Thu | Aug 24, 2017

Legal Scoop: Voting 101: Election day procedures made simple

Published:Sunday | February 21, 2016 | 2:03 AM
Shena Stubbs-Gibson
Ninety-year-old Hannah Barrows, proudly shows her finger after voting at the Seaward Primary and Junior High School in the 2011 general election.
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Given the season that we are now in, and knowing that when next this column appears, the elections will be behind us, today’s column will focus on the provisions of the Representation of the People’s Act (the Act) in so far as it pertains to the procedure that will be followed on election day.
Of course, given space constraints, I will have to cut a lot and paste only a little, so, do walk with me between the raindrops this week, readers.

Polling hours
Section 33 of the Act provides that polls must be taken in each polling station by secret ballot between the hours of 7:00 a.m. and 5:00 p.m.

Ballot paper
According to Section 33 (Subsection 3) of the Act, the ballot paper, among other requirements, is to have a counterfoil and a stub and the same number is to be printed on the top of the stub and the counterfoil.
Subsection 5 states that in the event of loss or destruction of ballot papers confirming to the requirements … substitute ballots may be used.

Voters' List
Section 34 provides that any person whose name appears on the official list of shall be permitted to vote at the polling station on the official list of electors on which his name appears.
This means that it is not sufficient that an elector’s  name appear on an official list of electors, for him to vote, no, an elector must  vote at the particular polling station on which his name appears on its official list of electors.
Where there is discrepancy between the details appearing for the elector on the official list and the details provided to the presiding officer, Section 34, Subsection 2, provides that in such situations, once the officer is satisfied that there is a name, address and occupation on the official list which so closely matches those of the prospective  voter as to suggest that the entry was intended to refer the prospective voter, such person shall, upon taking a prescribed oath, be entitled to receive a ballot.
No person shall be entitled to receive a ballot or to vote unless his identity has been established to the satisfaction of the presiding officer.
Of note, Section 33, Subsection 4 provides that no elector shall vote more than once in the same election in the same constituency nor in more than one constituency on the same day.  Would be cheats, beware.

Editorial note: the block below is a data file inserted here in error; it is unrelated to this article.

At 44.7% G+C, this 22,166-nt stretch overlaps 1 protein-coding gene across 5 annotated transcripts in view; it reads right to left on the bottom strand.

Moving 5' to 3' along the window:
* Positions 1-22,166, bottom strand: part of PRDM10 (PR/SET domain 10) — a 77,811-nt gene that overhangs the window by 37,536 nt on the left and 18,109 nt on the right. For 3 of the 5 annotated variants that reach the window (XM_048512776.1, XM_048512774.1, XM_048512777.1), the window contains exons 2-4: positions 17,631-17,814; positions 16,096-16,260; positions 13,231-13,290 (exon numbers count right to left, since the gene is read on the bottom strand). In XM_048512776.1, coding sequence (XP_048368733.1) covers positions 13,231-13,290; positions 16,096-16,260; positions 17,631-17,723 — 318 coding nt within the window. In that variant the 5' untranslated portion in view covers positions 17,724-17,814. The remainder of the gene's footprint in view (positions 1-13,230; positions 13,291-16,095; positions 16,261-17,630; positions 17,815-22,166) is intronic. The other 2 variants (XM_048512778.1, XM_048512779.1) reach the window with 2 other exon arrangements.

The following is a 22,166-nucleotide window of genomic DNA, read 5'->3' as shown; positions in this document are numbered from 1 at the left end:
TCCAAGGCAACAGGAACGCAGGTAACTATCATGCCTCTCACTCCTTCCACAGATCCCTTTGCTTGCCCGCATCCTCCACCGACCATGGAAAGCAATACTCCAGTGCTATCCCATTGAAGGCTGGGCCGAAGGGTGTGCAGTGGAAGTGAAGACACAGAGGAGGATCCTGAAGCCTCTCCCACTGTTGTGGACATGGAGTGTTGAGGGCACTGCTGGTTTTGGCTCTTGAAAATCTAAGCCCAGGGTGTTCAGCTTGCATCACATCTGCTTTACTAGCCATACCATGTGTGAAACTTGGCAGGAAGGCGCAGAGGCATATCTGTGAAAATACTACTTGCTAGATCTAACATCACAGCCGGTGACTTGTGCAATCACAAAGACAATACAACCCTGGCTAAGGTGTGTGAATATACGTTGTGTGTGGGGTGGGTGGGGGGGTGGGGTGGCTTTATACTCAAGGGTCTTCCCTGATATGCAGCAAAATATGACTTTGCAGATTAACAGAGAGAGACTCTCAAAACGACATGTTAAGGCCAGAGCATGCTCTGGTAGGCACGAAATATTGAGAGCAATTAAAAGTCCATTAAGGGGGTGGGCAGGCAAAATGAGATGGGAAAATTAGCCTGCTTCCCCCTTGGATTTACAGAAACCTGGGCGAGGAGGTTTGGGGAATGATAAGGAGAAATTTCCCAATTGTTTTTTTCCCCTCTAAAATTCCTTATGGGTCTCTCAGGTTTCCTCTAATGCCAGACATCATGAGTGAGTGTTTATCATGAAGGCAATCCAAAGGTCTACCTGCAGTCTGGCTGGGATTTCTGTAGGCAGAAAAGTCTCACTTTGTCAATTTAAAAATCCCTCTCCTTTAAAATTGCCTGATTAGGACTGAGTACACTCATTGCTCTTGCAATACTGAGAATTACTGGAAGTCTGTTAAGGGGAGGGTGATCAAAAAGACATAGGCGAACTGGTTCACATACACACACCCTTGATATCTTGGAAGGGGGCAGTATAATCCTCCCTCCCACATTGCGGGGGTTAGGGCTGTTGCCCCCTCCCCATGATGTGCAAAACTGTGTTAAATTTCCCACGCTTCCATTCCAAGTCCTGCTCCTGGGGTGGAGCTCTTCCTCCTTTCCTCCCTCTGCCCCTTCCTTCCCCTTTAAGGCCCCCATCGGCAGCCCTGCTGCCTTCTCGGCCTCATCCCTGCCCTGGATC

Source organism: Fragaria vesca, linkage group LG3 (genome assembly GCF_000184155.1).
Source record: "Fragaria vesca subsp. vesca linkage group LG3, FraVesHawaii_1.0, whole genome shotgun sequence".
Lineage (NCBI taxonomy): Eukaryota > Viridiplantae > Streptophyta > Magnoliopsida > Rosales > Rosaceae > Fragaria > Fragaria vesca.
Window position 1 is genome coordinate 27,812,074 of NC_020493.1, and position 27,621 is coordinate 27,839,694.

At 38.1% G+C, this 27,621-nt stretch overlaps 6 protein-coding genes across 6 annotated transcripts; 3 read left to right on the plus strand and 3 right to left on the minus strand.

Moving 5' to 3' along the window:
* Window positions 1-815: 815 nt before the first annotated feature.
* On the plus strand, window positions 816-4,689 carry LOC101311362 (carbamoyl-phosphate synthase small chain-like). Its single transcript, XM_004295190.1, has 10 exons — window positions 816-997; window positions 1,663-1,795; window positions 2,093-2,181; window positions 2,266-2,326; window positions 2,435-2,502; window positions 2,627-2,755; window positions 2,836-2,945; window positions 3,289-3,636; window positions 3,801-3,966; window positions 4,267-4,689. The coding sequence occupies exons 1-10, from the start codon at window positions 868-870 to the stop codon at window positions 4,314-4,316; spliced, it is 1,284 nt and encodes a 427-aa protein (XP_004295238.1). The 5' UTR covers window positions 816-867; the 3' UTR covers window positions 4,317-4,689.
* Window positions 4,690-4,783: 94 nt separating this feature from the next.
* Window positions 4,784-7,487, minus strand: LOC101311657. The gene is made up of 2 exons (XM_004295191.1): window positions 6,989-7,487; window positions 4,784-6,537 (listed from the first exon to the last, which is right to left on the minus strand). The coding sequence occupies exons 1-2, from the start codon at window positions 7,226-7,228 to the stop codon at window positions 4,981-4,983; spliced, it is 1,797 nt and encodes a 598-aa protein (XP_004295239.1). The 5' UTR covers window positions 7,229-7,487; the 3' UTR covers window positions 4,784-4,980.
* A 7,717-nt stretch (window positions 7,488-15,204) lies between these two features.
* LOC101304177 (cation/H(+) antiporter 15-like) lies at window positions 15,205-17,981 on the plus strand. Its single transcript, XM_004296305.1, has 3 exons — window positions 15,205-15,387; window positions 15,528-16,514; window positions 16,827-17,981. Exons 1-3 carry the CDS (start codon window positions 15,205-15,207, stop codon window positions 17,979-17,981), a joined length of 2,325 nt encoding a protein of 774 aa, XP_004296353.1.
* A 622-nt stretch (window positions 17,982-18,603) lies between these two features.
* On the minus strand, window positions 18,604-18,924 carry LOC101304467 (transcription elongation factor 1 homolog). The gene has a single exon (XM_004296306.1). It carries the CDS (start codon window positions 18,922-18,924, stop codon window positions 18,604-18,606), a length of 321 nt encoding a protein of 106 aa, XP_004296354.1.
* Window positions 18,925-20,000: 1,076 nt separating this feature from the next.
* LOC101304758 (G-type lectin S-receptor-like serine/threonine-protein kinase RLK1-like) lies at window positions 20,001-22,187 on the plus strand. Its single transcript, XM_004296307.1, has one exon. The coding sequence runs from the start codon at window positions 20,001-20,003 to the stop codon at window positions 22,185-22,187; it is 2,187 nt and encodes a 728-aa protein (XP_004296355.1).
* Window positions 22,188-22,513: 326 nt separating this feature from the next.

Fingerprinting
There is also provision under the Act (section 34, subsection 3(A) to 3(B)) for finger prints to be taken before any ballot paper is issued to any elector, and for no ballot to be issued to any prospective elector who fails to comply with the request for him to offer his finger for printing. 
It is not clear however, whether this section of the Act will be implemented for this election. One could argue, however, that because the requirement for fingerprinting -before voting -now appears in the Act, then it should be implemented.
 

Voting
The process by which ballots are to be marked, is set out at section 35 of the Act.  I will summarise the section briefly:

· The presiding officer is to provide the voter with a ballot paper, fold it in the appropriate manner, show him how to mark the ballot and direct him to return same -after he has marked it - folded in the manner demonstrated. 

· The voter shall then enter the voting booth and mark the ballot and fold and return same to the presiding officer.

· The presiding officer on receiving the ballot is to inspect same in full view of all, ensure the number and initials are the same as on the ballot returned, as on the ballot  given to the voter before he entered the voting booth.  Once satisfied, the officer shall remove the counterfoil and deposit the ballot in the ballot box.

· If a voter inadvertently handles his ballot in a manner that renders it unable to be conveniently used, he can return same to the presiding officer who shall deface it thereby rendering it a spoilt ballot and issue a new ballot to the voter.


Closing of the polls
Where at the hour of closing of the polls, there are persons still waiting to vote inside the polling station or in the  immediate precincts thereof, the station shall be kept open to facilitate such persons voting but only if those persons were actually in the polling station or were identified by the presiding officer as having been in the immediate precincts of the polling station at the time for closing of the polls. 

Showing others how one has voted
Under the Act, this is a big no, no as Subsections 7-9 of Section 35, provide that where a voter intentionally  displays his ballot in order to allow someone to see how he has voted or not voted, his ballot will be seized, marked spoilt by the presiding officer and a new ballot issued to the voter for him to revote.
Where however, the voter again intentionally displays the ballot in the manner mentioned before, the process will be repeated by the presiding officer, but on the second  occasion, no new ballot will be issued to the voter.
Where the voter actually used a digital camera, cellular phone, or other recording device himself to capture how he marked his ballot, with a view to making another know how he voted, his ballot will be seized by the presiding officer, spoilt and no new ballot  issued.
Alas the space constraints have overtaken us, nonetheless, and I must end here. There is much more to read, however, and readers  would be well advised to find the time to look over the Act before going to the polls on Thursday.

Happy  Voting…may the best team win!

- Shena Stubbs is an attorney-at-law and legal commentator. Send feedback to:
Email: shena.stubbs@gleanerjm.com
Twitter:@shenastubbs